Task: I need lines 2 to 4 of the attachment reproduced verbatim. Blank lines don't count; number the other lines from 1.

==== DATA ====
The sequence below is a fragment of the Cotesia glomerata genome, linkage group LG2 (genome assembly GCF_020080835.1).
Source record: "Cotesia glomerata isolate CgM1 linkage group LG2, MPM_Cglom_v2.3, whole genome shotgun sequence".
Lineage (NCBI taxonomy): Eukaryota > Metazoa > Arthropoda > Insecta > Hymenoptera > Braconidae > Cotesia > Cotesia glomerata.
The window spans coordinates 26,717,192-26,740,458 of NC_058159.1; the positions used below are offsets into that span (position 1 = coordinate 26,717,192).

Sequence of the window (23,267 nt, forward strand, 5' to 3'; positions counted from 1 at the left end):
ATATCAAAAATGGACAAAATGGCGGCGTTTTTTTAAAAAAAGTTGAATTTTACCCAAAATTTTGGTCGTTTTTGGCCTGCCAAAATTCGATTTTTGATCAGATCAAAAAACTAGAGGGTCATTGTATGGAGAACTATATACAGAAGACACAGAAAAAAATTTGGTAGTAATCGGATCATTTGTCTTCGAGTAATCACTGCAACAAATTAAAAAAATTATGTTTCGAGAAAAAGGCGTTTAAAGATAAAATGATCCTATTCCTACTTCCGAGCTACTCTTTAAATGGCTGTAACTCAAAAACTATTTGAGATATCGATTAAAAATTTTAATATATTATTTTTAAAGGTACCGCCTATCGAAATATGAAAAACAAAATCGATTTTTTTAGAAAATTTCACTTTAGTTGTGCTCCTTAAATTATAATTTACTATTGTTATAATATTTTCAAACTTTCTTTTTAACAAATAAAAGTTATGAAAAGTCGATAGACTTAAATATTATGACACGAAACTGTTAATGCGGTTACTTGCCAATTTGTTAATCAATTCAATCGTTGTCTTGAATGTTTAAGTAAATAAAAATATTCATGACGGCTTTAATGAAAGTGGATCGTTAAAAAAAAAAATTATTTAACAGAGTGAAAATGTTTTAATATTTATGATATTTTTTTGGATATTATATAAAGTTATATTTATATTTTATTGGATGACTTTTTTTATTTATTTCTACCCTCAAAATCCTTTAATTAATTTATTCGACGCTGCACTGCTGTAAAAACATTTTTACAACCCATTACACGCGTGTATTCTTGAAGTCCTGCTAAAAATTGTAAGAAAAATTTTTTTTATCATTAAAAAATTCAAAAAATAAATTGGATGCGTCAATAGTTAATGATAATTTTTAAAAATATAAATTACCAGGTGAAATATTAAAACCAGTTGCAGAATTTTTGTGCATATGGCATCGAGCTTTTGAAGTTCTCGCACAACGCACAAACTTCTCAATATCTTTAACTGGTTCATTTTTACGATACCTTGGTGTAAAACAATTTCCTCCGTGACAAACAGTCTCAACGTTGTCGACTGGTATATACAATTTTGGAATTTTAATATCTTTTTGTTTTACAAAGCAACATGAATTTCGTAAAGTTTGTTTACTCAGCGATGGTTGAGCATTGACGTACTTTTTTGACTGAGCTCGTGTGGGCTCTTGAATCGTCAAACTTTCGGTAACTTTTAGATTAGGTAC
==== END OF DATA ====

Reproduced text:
Source record: "Cotesia glomerata isolate CgM1 linkage group LG2, MPM_Cglom_v2.3, whole genome shotgun sequence".
Lineage (NCBI taxonomy): Eukaryota > Metazoa > Arthropoda > Insecta > Hymenoptera > Braconidae > Cotesia > Cotesia glomerata.
The window spans coordinates 26,717,192-26,740,458 of NC_058159.1; the positions used below are offsets into that span (position 1 = coordinate 26,717,192).